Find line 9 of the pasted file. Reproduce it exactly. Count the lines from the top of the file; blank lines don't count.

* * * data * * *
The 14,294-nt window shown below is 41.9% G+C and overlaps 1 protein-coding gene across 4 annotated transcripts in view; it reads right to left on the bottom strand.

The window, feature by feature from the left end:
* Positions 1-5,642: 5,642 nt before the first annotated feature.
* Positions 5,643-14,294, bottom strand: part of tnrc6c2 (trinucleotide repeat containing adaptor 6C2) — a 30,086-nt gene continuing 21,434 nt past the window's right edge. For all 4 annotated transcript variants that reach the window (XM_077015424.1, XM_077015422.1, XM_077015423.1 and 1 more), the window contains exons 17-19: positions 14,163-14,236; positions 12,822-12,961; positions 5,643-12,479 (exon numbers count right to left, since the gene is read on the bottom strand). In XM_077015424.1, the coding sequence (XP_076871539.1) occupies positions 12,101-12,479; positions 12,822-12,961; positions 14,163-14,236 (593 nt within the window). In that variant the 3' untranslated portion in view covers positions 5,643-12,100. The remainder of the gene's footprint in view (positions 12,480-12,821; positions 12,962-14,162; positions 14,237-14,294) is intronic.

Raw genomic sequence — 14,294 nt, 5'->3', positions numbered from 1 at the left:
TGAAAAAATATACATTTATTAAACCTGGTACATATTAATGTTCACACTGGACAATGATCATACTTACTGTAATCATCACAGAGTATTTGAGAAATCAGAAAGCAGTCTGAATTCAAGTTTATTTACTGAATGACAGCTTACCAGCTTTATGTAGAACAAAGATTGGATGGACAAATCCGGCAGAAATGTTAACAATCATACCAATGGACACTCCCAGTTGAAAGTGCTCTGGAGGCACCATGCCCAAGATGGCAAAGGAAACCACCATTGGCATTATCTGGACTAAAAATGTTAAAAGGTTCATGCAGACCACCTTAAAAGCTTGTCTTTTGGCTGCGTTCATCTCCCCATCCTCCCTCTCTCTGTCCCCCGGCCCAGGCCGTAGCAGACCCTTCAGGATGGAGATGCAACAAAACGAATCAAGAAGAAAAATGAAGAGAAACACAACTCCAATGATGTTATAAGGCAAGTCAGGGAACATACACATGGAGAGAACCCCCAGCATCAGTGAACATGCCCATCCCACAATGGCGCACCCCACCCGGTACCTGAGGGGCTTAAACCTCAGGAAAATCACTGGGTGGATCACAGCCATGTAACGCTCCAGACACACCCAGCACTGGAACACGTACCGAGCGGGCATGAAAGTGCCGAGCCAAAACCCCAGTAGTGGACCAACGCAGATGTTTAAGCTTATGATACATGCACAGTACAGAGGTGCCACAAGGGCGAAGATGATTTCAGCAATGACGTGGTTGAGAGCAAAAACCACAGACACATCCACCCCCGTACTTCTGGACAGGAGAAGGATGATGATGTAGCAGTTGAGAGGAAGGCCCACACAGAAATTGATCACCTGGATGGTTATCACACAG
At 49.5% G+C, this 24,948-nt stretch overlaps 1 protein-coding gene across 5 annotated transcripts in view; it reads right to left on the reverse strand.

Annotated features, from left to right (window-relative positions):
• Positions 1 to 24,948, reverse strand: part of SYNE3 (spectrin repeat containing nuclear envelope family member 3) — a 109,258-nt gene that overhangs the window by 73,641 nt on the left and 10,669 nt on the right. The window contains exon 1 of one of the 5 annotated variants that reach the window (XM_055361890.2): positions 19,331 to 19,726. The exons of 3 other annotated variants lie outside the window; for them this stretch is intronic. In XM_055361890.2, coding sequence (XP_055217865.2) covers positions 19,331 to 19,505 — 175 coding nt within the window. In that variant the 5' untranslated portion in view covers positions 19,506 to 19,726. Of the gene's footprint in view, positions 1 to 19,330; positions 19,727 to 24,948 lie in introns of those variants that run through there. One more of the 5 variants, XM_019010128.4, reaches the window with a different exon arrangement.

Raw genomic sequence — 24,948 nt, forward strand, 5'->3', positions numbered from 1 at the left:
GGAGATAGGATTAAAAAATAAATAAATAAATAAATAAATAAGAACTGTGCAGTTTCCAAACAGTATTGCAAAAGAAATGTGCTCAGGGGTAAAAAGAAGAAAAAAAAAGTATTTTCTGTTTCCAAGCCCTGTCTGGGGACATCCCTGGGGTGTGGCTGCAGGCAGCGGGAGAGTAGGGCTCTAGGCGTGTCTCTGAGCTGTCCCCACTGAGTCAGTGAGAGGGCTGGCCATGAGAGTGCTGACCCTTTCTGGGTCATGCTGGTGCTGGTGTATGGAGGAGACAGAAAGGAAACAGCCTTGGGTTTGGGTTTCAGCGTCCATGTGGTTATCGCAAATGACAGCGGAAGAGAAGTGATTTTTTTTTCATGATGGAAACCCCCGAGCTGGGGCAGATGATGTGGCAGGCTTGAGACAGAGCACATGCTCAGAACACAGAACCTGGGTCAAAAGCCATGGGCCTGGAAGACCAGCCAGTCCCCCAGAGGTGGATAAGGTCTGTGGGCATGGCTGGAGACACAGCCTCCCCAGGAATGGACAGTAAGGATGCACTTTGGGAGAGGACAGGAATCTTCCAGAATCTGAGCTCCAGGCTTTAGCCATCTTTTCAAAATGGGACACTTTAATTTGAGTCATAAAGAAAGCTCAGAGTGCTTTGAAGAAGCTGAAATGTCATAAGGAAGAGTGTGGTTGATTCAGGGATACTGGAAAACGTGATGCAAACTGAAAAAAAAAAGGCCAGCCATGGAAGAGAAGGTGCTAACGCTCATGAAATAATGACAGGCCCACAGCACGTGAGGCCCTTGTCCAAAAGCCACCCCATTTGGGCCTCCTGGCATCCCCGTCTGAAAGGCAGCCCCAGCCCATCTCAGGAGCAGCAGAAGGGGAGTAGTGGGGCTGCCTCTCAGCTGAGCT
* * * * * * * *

• Positions 1 to 24,948, reverse strand: part of SYNE3 (spectrin repeat containing nuclear envelope family member 3) — a 109,258-nt gene that overhangs the window by 73,641 nt on the left and 10,669 nt on the right. The window contains exon 1 of one of the 5 annotated variants that reach the window (XM_055361890.2): positions 19,331 to 19,726. The exons of 3 other annotated variants lie outside the window; for them this stretch is intronic. In XM_055361890.2, coding sequence (XP_055217865.2) covers positions 19,331 to 19,505 — 175 coding nt within the window. In that variant the 5' untranslated portion in view covers positions 19,506 to 19,726. Of the gene's footprint in view, positions 1 to 19,330; positions 19,727 to 24,948 lie in introns of those variants that run through there. One more of the 5 variants, XM_019010128.4, reaches the window with a different exon arrangement.